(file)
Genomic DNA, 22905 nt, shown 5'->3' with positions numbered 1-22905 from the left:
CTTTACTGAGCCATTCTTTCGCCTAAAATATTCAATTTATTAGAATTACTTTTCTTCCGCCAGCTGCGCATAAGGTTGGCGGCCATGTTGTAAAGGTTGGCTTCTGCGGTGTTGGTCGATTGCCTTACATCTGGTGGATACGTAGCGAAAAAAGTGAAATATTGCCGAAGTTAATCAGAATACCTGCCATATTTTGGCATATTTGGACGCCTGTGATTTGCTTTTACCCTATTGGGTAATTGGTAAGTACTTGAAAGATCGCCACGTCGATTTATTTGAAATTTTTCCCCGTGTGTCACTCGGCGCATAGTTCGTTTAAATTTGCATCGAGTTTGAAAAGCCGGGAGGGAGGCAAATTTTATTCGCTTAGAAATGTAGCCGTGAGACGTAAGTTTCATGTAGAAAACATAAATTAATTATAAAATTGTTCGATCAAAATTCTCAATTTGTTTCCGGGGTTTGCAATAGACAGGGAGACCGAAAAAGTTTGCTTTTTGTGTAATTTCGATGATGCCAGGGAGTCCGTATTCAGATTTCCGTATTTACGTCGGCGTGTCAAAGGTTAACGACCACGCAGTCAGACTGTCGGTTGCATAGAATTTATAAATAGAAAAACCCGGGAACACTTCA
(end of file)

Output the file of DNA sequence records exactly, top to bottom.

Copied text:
Genomic DNA, 22905 nt, shown 5'->3' with positions numbered 1-22905 from the left:
CTTTACTGAGCCATTCTTTCGCCTAAAATATTCAATTTATTAGAATTACTTTTCTTCCGCCAGCTGCGCATAAGGTTGGCGGCCATGTTGTAAAGGTTGGCTTCTGCGGTGTTGGTCGATTGCCTTACATCTGGTGGATACGTAGCGAAAAAAGTGAAATATTGCCGAAGTTAATCAGAATACCTGCCATATTTTGGCATATTTGGACGCCTGTGATTTGCTTTTACCCTATTGGGTAATTGGTAAGTACTTGAAAGATCGCCACGTCGATTTATTTGAAATTTTTCCCCGTGTGTCACTCGGCGCATAGTTCGTTTAAATTTGCATCGAGTTTGAAAAGCCGGGAGGGAGGCAAATTTTATTCGCTTAGAAATGTAGCCGTGAGACGTAAGTTTCATGTAGAAAACATAAATTAATTATAAAATTGTTCGATCAAAATTCTCAATTTGTTTCCGGGGTTTGCAATAGACAGGGAGACCGAAAAAGTTTGCTTTTTGTGTAATTTCGATGATGCCAGGGAGTCCGTATTCAGATTTCCGTATTTACGTCGGCGTGTCAAAGGTTAACGACCACGCAGTCAGACTGTCGGTTGCATAGAATTTATAAATAGAAAAACCCGGGAACACTTCA